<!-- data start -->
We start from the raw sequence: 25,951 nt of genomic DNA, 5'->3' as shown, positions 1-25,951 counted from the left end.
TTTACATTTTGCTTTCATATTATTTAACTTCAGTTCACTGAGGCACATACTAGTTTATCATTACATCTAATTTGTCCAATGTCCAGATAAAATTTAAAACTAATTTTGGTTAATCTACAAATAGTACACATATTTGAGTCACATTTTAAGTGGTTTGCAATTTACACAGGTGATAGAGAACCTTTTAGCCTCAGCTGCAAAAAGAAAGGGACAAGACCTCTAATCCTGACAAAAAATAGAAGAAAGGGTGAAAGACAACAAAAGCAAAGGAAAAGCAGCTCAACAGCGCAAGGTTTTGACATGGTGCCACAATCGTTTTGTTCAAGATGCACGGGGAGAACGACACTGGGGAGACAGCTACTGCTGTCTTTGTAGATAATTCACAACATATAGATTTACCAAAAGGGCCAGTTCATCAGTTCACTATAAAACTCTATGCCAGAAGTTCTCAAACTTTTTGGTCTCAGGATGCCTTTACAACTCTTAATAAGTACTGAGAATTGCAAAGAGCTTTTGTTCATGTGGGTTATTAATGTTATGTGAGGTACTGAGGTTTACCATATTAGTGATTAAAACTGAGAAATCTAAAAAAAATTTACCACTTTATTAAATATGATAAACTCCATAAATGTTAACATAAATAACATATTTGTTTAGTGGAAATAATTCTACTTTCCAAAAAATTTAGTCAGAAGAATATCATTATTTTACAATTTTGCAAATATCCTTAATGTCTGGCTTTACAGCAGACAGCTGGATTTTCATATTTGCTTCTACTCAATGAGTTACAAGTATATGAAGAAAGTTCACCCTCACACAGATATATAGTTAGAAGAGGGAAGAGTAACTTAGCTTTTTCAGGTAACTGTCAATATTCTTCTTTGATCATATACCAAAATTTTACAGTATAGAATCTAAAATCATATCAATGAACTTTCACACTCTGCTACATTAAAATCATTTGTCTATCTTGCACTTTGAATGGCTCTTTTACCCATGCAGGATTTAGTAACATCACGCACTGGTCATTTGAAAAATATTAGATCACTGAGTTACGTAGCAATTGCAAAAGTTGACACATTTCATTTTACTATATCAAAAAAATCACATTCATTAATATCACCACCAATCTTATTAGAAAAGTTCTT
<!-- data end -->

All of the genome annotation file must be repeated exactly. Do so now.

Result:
We start from the raw sequence: 25,951 nt of genomic DNA, 5'->3' as shown, positions 1-25,951 counted from the left end.
TTTACATTTTGCTTTCATATTATTTAACTTCAGTTCACTGAGGCACATACTAGTTTATCATTACATCTAATTTGTCCAATGTCCAGATAAAATTTAAAACTAATTTTGGTTAATCTACAAATAGTACACATATTTGAGTCACATTTTAAGTGGTTTGCAATTTACACAGGTGATAGAGAACCTTTTAGCCTCAGCTGCAAAAAGAAAGGGACAAGACCTCTAATCCTGACAAAAAATAGAAGAAAGGGTGAAAGACAACAAAAGCAAAGGAAAAGCAGCTCAACAGCGCAAGGTTTTGACATGGTGCCACAATCGTTTTGTTCAAGATGCACGGGGAGAACGACACTGGGGAGACAGCTACTGCTGTCTTTGTAGATAATTCACAACATATAGATTTACCAAAAGGGCCAGTTCATCAGTTCACTATAAAACTCTATGCCAGAAGTTCTCAAACTTTTTGGTCTCAGGATGCCTTTACAACTCTTAATAAGTACTGAGAATTGCAAAGAGCTTTTGTTCATGTGGGTTATTAATGTTATGTGAGGTACTGAGGTTTACCATATTAGTGATTAAAACTGAGAAATCTAAAAAAAATTTACCACTTTATTAAATATGATAAACTCCATAAATGTTAACATAAATAACATATTTGTTTAGTGGAAATAATTCTACTTTCCAAAAAATTTAGTCAGAAGAATATCATTATTTTACAATTTTGCAAATATCCTTAATGTCTGGCTTTACAGCAGACAGCTGGATTTTCATATTTGCTTCTACTCAATGAGTTACAAGTATATGAAGAAAGTTCACCCTCACACAGATATATAGTTAGAAGAGGGAAGAGTAACTTAGCTTTTTCAGGTAACTGTCAATATTCTTCTTTGATCATATACCAAAATTTTACAGTATAGAATCTAAAATCATATCAATGAACTTTCACACTCTGCTACATTAAAATCATTTGTCTATCTTGCACTTTGAATGGCTCTTTTACCCATGCAGGATTTAGTAACATCACGCACTGGTCATTTGAAAAATATTAGATCACTGAGTTACGTAGCAATTGCAAAAGTTGACACATTTCATTTTACTATATCAAAAAAATCACATTCATTAATATCACCACCAATCTTATTAGAAAAGTTCTT